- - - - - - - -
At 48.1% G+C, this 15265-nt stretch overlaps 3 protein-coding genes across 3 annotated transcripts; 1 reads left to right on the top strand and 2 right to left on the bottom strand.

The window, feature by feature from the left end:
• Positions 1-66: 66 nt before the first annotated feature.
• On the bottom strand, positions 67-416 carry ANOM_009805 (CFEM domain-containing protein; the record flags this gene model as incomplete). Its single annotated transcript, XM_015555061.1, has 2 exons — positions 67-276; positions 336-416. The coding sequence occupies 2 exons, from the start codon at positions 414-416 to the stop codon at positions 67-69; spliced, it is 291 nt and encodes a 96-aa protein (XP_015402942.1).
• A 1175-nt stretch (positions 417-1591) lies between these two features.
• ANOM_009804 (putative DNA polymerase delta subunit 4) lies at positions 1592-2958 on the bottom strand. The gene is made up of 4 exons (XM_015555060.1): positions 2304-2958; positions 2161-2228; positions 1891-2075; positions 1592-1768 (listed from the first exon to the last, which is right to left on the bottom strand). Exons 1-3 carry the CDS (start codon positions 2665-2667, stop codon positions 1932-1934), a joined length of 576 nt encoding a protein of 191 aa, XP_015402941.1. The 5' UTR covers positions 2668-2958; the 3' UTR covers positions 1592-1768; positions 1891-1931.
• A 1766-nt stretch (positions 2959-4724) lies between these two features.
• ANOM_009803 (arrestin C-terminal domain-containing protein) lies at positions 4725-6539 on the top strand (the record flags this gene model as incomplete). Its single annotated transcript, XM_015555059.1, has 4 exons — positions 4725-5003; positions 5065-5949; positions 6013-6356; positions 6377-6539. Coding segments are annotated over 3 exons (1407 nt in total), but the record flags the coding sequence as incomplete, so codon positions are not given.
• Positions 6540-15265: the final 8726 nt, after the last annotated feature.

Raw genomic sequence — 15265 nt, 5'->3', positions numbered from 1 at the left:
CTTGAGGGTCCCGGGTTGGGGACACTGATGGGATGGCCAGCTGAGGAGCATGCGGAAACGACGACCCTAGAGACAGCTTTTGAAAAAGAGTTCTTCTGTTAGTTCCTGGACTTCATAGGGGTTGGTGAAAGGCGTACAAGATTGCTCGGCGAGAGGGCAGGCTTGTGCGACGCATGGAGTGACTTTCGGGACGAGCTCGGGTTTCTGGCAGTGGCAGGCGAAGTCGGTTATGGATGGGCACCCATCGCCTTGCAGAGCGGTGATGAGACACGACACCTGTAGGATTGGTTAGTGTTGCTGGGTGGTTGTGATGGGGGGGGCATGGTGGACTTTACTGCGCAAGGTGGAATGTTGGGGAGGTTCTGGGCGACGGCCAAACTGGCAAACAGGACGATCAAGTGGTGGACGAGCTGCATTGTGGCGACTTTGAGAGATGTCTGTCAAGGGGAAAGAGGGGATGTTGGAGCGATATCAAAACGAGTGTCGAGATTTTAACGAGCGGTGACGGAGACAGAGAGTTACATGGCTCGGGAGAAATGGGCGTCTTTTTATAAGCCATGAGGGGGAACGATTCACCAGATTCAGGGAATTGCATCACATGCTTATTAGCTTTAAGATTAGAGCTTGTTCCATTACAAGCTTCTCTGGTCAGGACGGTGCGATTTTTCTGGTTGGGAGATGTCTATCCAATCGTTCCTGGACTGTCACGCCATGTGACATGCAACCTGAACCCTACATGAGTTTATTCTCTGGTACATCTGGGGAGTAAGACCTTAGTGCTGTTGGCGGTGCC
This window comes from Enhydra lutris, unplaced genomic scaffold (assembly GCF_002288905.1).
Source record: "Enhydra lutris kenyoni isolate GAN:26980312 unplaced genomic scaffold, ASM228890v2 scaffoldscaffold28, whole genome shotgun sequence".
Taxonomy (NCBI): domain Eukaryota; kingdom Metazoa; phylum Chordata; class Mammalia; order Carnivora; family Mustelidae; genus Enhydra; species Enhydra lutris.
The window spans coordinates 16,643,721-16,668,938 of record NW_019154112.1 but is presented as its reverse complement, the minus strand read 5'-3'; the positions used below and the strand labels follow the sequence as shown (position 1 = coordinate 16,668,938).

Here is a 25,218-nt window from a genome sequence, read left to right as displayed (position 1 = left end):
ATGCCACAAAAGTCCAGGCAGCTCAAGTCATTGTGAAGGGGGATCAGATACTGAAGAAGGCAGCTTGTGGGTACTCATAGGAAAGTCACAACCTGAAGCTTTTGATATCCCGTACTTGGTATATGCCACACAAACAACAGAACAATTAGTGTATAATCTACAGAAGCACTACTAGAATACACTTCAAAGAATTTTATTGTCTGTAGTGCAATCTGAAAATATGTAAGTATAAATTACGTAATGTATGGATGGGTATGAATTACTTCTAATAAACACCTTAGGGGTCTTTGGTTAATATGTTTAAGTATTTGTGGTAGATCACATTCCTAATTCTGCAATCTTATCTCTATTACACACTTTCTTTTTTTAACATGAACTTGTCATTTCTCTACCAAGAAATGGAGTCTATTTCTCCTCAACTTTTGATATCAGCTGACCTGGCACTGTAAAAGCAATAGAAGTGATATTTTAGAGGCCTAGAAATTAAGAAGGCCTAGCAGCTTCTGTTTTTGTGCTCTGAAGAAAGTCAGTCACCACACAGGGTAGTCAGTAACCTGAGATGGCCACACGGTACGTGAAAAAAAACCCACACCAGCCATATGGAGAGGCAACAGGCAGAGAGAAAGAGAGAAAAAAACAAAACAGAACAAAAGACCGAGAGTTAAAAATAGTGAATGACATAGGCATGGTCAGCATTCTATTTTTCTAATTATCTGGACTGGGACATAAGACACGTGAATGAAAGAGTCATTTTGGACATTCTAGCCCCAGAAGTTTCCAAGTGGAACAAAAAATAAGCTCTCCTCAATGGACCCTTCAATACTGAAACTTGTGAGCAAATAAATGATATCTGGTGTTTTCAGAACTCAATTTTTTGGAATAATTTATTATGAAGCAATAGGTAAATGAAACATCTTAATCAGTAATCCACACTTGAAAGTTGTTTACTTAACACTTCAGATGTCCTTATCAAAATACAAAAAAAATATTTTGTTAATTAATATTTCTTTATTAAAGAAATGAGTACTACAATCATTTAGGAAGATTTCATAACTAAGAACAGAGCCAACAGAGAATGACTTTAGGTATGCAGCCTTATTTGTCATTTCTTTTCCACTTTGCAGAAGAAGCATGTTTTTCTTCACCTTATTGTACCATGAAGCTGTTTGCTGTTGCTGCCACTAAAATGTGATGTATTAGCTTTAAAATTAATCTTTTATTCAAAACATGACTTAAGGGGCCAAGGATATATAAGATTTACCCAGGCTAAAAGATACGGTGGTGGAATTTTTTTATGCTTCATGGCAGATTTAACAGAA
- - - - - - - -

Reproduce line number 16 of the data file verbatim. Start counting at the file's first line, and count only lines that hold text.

Here is a 25,218-nt window from a genome sequence, read left to right as displayed (position 1 = left end):